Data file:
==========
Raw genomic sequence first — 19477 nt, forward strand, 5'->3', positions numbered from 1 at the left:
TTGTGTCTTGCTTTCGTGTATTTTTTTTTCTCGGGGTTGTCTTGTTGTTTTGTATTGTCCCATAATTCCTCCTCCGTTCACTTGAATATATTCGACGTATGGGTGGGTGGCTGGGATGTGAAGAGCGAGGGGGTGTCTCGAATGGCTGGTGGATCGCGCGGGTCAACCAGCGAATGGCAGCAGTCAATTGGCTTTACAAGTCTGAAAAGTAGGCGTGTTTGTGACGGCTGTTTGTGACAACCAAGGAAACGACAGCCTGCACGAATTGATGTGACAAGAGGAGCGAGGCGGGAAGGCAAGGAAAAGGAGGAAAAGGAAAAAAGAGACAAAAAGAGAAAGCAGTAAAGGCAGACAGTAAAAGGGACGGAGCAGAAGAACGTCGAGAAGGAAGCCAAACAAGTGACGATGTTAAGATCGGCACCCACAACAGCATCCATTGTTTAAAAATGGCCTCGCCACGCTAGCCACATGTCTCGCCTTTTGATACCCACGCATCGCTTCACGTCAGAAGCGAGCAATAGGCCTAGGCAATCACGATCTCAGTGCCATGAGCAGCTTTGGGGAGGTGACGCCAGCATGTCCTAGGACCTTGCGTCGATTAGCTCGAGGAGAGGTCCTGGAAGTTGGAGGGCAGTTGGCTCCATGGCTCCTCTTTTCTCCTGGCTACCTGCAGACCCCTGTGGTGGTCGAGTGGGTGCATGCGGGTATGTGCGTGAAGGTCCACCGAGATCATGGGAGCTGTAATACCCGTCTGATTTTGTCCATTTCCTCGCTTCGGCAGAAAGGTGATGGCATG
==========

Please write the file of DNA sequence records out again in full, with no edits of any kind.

Raw genomic sequence first — 19477 nt, forward strand, 5'->3', positions numbered from 1 at the left:
TTGTGTCTTGCTTTCGTGTATTTTTTTTTCTCGGGGTTGTCTTGTTGTTTTGTATTGTCCCATAATTCCTCCTCCGTTCACTTGAATATATTCGACGTATGGGTGGGTGGCTGGGATGTGAAGAGCGAGGGGGTGTCTCGAATGGCTGGTGGATCGCGCGGGTCAACCAGCGAATGGCAGCAGTCAATTGGCTTTACAAGTCTGAAAAGTAGGCGTGTTTGTGACGGCTGTTTGTGACAACCAAGGAAACGACAGCCTGCACGAATTGATGTGACAAGAGGAGCGAGGCGGGAAGGCAAGGAAAAGGAGGAAAAGGAAAAAAGAGACAAAAAGAGAAAGCAGTAAAGGCAGACAGTAAAAGGGACGGAGCAGAAGAACGTCGAGAAGGAAGCCAAACAAGTGACGATGTTAAGATCGGCACCCACAACAGCATCCATTGTTTAAAAATGGCCTCGCCACGCTAGCCACATGTCTCGCCTTTTGATACCCACGCATCGCTTCACGTCAGAAGCGAGCAATAGGCCTAGGCAATCACGATCTCAGTGCCATGAGCAGCTTTGGGGAGGTGACGCCAGCATGTCCTAGGACCTTGCGTCGATTAGCTCGAGGAGAGGTCCTGGAAGTTGGAGGGCAGTTGGCTCCATGGCTCCTCTTTTCTCCTGGCTACCTGCAGACCCCTGTGGTGGTCGAGTGGGTGCATGCGGGTATGTGCGTGAAGGTCCACCGAGATCATGGGAGCTGTAATACCCGTCTGATTTTGTCCATTTCCTCGCTTCGGCAGAAAGGTGATGGCATG